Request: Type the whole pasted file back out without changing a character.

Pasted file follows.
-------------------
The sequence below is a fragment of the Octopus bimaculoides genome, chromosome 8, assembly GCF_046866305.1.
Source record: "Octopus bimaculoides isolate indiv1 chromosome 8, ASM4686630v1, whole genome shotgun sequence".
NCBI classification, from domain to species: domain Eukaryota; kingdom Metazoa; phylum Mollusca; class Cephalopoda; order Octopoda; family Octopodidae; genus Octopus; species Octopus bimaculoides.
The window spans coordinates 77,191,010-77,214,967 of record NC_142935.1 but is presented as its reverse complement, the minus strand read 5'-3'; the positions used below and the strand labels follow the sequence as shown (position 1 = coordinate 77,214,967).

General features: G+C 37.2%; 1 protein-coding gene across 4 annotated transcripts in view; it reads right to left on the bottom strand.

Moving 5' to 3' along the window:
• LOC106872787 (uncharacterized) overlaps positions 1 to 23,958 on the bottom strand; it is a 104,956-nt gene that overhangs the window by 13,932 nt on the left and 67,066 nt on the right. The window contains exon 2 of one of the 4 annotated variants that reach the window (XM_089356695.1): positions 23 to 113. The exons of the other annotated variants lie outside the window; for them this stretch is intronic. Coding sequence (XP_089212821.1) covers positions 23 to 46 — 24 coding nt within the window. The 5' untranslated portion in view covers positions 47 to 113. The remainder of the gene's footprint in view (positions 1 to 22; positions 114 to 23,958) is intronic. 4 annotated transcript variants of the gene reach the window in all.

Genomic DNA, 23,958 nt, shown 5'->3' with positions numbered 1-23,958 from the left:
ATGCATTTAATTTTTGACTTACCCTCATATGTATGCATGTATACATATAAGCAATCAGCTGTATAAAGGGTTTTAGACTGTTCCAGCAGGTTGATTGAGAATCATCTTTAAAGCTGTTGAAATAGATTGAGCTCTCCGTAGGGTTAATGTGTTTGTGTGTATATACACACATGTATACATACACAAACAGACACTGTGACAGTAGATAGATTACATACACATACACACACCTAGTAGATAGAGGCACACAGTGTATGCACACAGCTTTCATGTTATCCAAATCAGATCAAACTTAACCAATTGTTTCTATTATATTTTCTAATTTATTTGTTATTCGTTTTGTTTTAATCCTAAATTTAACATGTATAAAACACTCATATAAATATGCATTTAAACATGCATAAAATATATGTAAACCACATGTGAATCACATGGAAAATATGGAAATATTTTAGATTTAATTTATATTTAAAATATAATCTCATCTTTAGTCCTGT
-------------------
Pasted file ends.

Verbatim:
The sequence below is a fragment of the Octopus bimaculoides genome, chromosome 8, assembly GCF_046866305.1.
Source record: "Octopus bimaculoides isolate indiv1 chromosome 8, ASM4686630v1, whole genome shotgun sequence".
NCBI classification, from domain to species: domain Eukaryota; kingdom Metazoa; phylum Mollusca; class Cephalopoda; order Octopoda; family Octopodidae; genus Octopus; species Octopus bimaculoides.
The window spans coordinates 77,191,010-77,214,967 of record NC_142935.1 but is presented as its reverse complement, the minus strand read 5'-3'; the positions used below and the strand labels follow the sequence as shown (position 1 = coordinate 77,214,967).

General features: G+C 37.2%; 1 protein-coding gene across 4 annotated transcripts in view; it reads right to left on the bottom strand.

Moving 5' to 3' along the window:
• LOC106872787 (uncharacterized) overlaps positions 1 to 23,958 on the bottom strand; it is a 104,956-nt gene that overhangs the window by 13,932 nt on the left and 67,066 nt on the right. The window contains exon 2 of one of the 4 annotated variants that reach the window (XM_089356695.1): positions 23 to 113. The exons of the other annotated variants lie outside the window; for them this stretch is intronic. Coding sequence (XP_089212821.1) covers positions 23 to 46 — 24 coding nt within the window. The 5' untranslated portion in view covers positions 47 to 113. The remainder of the gene's footprint in view (positions 1 to 22; positions 114 to 23,958) is intronic. 4 annotated transcript variants of the gene reach the window in all.

Genomic DNA, 23,958 nt, shown 5'->3' with positions numbered 1-23,958 from the left:
ATGCATTTAATTTTTGACTTACCCTCATATGTATGCATGTATACATATAAGCAATCAGCTGTATAAAGGGTTTTAGACTGTTCCAGCAGGTTGATTGAGAATCATCTTTAAAGCTGTTGAAATAGATTGAGCTCTCCGTAGGGTTAATGTGTTTGTGTGTATATACACACATGTATACATACACAAACAGACACTGTGACAGTAGATAGATTACATACACATACACACACCTAGTAGATAGAGGCACACAGTGTATGCACACAGCTTTCATGTTATCCAAATCAGATCAAACTTAACCAATTGTTTCTATTATATTTTCTAATTTATTTGTTATTCGTTTTGTTTTAATCCTAAATTTAACATGTATAAAACACTCATATAAATATGCATTTAAACATGCATAAAATATATGTAAACCACATGTGAATCACATGGAAAATATGGAAATATTTTAGATTTAATTTATATTTAAAATATAATCTCATCTTTAGTCCTGT